Monday, March 25, 2013

World Tour (1931-32) Revisited: Boar hunt in Normandy, March 25th, 1931


Shortly after Charlie arrived in Paris, he took a side trip to Normandy to go boar hunting with the Duke of Westminster. At the train station, a reporter asked him about the hunt: "I shall enjoy [it] but I shouldn't like to shoot anything. I am too soft-hearted."

This would be the first time Charlie had been on a horse in years and he was concerned about whether or not he could stay on the animal and what he would do if he were actually confronted with a boar.  These thoughts kept him awake the night before the hunt.



Adding to his worries was the fact that he didn't bring the proper clothing and had to borrow a jacket & gloves from the Duke, who was twice his size. "The duke's gloves were so large I found I could close my fist inside without disturbing the fingers," Charlie recalled.

The Duke was informed that boar tracks had been found so the hunting party drove forty miles to the location.  They had to wait another hour in the cold for the horses and dogs to arrive. The first horse that was presented to Charlie “reared up on her hind legs, cavorted and pranced around, then sidled towards me as though desiring to sweep me off the road. But I was too quick for her. I was behind one of the cars in a jiffy.” Charlie was then brought another, more well-behaved horse.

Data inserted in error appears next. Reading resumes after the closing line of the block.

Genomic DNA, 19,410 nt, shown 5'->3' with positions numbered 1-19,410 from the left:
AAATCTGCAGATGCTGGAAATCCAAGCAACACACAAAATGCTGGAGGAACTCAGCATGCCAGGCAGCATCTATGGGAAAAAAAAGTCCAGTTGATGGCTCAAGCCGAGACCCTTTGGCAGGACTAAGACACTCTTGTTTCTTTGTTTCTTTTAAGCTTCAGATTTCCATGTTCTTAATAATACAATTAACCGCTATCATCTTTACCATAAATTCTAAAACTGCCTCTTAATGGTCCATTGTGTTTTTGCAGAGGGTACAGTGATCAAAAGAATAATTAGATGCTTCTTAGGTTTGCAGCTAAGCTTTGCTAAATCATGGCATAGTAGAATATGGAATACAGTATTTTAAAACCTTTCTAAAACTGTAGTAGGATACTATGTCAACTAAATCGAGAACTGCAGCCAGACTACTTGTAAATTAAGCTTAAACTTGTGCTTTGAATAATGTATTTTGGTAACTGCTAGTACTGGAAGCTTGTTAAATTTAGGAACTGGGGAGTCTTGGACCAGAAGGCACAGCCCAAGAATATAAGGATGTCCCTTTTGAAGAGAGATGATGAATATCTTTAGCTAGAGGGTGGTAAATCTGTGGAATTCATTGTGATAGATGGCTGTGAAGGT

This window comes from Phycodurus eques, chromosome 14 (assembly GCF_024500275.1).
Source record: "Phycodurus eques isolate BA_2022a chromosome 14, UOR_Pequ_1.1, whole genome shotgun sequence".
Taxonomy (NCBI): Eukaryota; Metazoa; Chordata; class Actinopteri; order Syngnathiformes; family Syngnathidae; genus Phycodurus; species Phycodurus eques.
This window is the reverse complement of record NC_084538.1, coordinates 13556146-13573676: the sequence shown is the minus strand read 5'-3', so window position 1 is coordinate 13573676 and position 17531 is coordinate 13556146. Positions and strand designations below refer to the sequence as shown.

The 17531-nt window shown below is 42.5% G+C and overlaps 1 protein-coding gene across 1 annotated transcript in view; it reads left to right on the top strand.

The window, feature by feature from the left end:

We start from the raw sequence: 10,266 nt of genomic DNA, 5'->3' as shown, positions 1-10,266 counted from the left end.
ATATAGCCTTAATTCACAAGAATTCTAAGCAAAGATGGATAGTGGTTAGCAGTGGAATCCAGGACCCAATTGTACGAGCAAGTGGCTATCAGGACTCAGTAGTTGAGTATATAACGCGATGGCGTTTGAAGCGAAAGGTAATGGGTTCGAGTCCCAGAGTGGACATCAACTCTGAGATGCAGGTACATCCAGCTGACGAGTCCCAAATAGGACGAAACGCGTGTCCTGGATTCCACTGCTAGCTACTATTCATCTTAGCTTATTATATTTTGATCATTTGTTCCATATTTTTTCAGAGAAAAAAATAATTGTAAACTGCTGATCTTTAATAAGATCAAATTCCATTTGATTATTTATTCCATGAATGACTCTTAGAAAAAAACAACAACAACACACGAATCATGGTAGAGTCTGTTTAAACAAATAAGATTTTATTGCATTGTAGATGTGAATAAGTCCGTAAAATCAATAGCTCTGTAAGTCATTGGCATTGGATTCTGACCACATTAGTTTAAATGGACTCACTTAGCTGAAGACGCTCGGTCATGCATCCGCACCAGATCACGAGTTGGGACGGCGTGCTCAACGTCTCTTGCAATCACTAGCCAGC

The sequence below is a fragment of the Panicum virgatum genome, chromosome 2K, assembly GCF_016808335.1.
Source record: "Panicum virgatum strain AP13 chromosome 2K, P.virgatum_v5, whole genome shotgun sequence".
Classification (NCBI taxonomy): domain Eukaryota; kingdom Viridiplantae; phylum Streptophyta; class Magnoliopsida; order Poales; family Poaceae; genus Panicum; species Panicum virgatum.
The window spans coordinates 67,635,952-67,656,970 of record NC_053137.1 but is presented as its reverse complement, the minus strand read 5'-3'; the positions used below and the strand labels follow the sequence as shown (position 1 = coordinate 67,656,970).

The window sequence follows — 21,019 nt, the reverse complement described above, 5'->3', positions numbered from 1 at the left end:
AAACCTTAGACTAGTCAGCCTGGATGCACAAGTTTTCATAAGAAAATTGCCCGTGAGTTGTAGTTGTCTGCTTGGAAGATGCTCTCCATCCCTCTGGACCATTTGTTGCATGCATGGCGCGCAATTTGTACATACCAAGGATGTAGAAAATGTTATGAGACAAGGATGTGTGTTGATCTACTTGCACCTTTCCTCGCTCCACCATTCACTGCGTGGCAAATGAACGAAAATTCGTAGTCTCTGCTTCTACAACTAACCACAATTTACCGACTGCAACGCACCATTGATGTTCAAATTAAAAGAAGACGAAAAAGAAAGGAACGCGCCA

Charlie hiding from the horse, illustration from "A Comedian Sees The World,"
A Woman's Home Companion, Nov. 1933
The hunt lasted for hours and no boar materialized. It also left Charlie in terrible shape physically. When he finally dismounted from the horse, his knees gave way completely and he struggled to stand up.

He returned to the Duke's chateau where his valet, Kono, was waiting for him. After dinner, they left for Paris where Charlie was eager to take a Turkish bath. "It was four in the morning before I emerged from the manipulations of a masseur," recalled Charlie. 

For days, he could not sit or stand without groaning and had to eat his meals standing up at the fireplace.  He decided then and there that he would confine his future participation in sports to "tiddledy winks."


Sources:
"A Comedian Sees The World, "A Woman's Home Companion, November 1933
Charlie Chaplin: King Of Tragedy by Gerith von Ulm
The Daily News, Perth, May 5th, 1931

This post is part of my series, World Tour Revisited, in which I follow Chaplin on his travels around the world in 1931-32.

1 comment:

  1. This is a great story - this peaks my interest more in getting my hands on a copy of "A Comedian Sees the World".

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